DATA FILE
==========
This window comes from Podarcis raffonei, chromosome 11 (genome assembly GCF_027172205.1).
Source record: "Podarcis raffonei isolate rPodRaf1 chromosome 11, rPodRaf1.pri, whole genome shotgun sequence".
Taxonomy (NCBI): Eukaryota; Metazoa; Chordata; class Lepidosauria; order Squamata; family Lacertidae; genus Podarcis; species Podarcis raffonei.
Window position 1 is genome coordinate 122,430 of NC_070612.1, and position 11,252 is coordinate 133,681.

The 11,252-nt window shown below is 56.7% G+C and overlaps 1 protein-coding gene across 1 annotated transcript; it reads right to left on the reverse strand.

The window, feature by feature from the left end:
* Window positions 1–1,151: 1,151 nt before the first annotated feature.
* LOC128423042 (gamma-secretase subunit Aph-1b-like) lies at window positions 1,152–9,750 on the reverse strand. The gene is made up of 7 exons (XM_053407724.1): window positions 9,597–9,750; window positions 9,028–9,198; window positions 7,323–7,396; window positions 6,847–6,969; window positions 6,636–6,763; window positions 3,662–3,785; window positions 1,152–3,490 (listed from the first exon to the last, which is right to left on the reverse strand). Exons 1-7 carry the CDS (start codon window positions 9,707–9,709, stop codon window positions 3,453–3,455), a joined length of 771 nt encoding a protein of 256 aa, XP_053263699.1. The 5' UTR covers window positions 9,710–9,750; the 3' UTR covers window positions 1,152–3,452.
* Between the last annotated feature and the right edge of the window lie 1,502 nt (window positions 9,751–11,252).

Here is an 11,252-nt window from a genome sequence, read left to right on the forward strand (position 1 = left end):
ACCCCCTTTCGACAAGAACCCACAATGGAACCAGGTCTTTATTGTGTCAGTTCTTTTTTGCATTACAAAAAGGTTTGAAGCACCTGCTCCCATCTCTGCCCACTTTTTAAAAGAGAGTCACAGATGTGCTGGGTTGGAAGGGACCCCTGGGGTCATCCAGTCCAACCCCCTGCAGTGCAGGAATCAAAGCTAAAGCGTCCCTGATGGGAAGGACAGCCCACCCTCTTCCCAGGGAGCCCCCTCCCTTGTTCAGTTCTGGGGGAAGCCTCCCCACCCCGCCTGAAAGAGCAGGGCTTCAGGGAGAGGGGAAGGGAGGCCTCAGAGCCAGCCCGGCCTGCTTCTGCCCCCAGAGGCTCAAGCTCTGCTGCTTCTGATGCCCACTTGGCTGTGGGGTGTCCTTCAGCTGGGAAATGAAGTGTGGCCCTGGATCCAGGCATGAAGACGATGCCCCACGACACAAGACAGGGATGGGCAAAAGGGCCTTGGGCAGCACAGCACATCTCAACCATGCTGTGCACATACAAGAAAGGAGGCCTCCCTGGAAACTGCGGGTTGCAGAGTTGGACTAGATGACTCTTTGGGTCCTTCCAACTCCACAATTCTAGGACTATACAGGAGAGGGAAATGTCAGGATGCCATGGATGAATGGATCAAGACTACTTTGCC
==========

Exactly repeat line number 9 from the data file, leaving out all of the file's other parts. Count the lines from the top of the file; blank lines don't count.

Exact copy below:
* Between the last annotated feature and the right edge of the window lie 1,502 nt (window positions 9,751–11,252).